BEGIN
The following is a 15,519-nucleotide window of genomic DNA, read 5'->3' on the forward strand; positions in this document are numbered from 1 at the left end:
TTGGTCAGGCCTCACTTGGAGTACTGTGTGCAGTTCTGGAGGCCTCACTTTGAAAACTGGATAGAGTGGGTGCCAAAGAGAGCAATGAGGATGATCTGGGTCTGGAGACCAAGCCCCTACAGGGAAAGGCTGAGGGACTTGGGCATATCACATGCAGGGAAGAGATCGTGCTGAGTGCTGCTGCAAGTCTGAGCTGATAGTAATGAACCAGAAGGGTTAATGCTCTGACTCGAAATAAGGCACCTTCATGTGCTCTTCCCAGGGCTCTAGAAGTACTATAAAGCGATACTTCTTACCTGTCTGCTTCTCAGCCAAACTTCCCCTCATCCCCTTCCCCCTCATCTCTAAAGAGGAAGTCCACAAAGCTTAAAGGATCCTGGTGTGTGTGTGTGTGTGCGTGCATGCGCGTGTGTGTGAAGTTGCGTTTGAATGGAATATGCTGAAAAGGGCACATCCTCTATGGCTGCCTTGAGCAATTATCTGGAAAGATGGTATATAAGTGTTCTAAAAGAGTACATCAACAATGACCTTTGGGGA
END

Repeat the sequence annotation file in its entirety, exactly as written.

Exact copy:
The following is a 15,519-nucleotide window of genomic DNA, read 5'->3' on the forward strand; positions in this document are numbered from 1 at the left end:
TTGGTCAGGCCTCACTTGGAGTACTGTGTGCAGTTCTGGAGGCCTCACTTTGAAAACTGGATAGAGTGGGTGCCAAAGAGAGCAATGAGGATGATCTGGGTCTGGAGACCAAGCCCCTACAGGGAAAGGCTGAGGGACTTGGGCATATCACATGCAGGGAAGAGATCGTGCTGAGTGCTGCTGCAAGTCTGAGCTGATAGTAATGAACCAGAAGGGTTAATGCTCTGACTCGAAATAAGGCACCTTCATGTGCTCTTCCCAGGGCTCTAGAAGTACTATAAAGCGATACTTCTTACCTGTCTGCTTCTCAGCCAAACTTCCCCTCATCCCCTTCCCCCTCATCTCTAAAGAGGAAGTCCACAAAGCTTAAAGGATCCTGGTGTGTGTGTGTGTGTGCGTGCATGCGCGTGTGTGTGAAGTTGCGTTTGAATGGAATATGCTGAAAAGGGCACATCCTCTATGGCTGCCTTGAGCAATTATCTGGAAAGATGGTATATAAGTGTTCTAAAAGAGTACATCAACAATGACCTTTGGGGA